The residents of Toronto Island were ready on the morning of July 28, 1980. After years of fighting the destruction of their homes, they learned that the sheriff was coming to evict them. A siren on the island blew a warning, and a phone chain contacted residents and their supporters working in the city. All available watercraft transported them to meet by the Algonquin Island Bridge. Clad in raincoats, they awaited the sheriff’s arrival.
Acting Sheriff Joseph Bremner wanted to meet representatives of the Toronto Island Residents Association in his car, away from the crowd. No go. He then tried to negotiate with the angry and determined crowd. Finally, Bremner agreed to delay any further action for 24 hours while a legal case over Metro Toronto’s eviction writs continued. The community had gained another reprieve.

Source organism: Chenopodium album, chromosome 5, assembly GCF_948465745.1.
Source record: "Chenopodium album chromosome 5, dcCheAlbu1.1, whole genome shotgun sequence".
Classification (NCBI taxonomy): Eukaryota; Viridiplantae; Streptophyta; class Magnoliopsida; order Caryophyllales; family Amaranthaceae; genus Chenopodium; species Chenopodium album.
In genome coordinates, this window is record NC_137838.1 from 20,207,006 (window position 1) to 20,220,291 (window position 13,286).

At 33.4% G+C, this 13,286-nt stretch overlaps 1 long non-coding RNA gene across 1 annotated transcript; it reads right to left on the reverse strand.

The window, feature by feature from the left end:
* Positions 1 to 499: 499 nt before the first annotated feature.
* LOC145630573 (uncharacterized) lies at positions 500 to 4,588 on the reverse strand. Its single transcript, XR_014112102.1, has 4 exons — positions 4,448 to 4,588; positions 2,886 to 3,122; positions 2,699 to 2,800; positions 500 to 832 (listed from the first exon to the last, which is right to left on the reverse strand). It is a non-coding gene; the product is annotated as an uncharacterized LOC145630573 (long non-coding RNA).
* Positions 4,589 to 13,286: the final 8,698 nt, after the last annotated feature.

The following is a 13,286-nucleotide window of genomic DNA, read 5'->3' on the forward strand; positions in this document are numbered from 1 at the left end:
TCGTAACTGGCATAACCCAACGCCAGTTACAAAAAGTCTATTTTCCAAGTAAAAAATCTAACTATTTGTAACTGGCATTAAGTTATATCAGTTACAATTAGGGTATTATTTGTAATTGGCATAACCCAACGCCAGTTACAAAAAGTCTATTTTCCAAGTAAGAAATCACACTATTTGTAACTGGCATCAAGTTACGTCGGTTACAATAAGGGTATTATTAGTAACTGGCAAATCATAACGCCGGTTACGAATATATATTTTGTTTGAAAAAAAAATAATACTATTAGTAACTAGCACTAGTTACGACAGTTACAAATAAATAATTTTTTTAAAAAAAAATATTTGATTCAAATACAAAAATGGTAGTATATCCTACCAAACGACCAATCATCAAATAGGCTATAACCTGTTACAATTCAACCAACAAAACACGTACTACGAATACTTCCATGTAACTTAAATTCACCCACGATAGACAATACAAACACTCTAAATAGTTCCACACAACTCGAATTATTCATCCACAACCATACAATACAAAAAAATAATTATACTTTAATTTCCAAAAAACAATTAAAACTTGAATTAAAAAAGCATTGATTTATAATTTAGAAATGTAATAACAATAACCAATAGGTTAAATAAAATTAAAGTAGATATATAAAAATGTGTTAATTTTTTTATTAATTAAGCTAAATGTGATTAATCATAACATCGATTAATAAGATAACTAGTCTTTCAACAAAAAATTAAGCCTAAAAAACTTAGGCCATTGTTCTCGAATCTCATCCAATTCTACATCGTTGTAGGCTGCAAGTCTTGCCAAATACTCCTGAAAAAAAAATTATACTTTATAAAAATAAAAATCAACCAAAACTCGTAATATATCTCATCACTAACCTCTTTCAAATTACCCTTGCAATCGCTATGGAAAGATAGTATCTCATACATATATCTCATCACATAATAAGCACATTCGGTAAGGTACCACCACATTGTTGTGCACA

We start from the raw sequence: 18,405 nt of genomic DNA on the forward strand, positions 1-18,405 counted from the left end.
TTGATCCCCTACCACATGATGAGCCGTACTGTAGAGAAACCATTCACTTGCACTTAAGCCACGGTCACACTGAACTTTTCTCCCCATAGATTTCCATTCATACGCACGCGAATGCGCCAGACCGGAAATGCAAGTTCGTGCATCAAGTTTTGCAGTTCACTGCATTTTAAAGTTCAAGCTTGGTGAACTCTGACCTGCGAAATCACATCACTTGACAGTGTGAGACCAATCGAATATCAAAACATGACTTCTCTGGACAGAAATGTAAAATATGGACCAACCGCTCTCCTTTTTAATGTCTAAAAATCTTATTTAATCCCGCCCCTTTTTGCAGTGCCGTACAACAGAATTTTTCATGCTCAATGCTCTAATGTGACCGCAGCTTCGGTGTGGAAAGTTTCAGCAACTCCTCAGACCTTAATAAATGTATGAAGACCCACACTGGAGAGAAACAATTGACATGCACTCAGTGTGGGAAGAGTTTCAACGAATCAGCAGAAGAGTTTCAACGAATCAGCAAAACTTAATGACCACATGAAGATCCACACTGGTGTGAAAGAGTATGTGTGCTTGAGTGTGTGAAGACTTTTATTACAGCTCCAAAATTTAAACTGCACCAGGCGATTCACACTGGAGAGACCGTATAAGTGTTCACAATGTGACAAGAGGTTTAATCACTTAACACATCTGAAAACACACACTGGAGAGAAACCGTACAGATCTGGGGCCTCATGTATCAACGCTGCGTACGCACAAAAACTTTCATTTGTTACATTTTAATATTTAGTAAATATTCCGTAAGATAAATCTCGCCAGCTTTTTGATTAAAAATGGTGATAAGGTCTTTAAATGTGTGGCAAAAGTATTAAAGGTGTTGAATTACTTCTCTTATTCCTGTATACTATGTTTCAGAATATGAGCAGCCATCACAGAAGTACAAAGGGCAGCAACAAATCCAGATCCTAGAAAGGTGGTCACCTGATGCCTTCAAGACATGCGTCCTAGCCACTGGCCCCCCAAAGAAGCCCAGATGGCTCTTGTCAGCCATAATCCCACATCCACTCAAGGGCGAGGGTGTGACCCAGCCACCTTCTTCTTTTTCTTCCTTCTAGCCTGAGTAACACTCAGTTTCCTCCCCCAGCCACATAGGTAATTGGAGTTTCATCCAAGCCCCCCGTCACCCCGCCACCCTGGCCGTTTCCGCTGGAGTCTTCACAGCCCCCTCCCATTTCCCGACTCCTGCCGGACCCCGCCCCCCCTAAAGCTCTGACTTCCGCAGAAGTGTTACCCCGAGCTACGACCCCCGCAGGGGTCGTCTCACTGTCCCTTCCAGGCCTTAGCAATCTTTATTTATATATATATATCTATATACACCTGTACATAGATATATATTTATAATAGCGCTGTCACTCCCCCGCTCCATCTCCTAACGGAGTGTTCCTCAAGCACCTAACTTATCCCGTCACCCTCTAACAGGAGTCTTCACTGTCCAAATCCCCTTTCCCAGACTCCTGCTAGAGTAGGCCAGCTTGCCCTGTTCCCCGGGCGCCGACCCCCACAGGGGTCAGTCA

Battles over the future of the island's residents had raged since the 1950s, when Metro Toronto was determined to evict them to make way for parkland. While the communities west of Algonquin Island were removed by the late 1960s, the remaining residents defended their turf and won a series of short-term lease renewals. A lasting resolution came in 1993, when the provincial government passed legislation granting islanders permission to buy 99-year leases from a land trust.
By Jamie Bradburn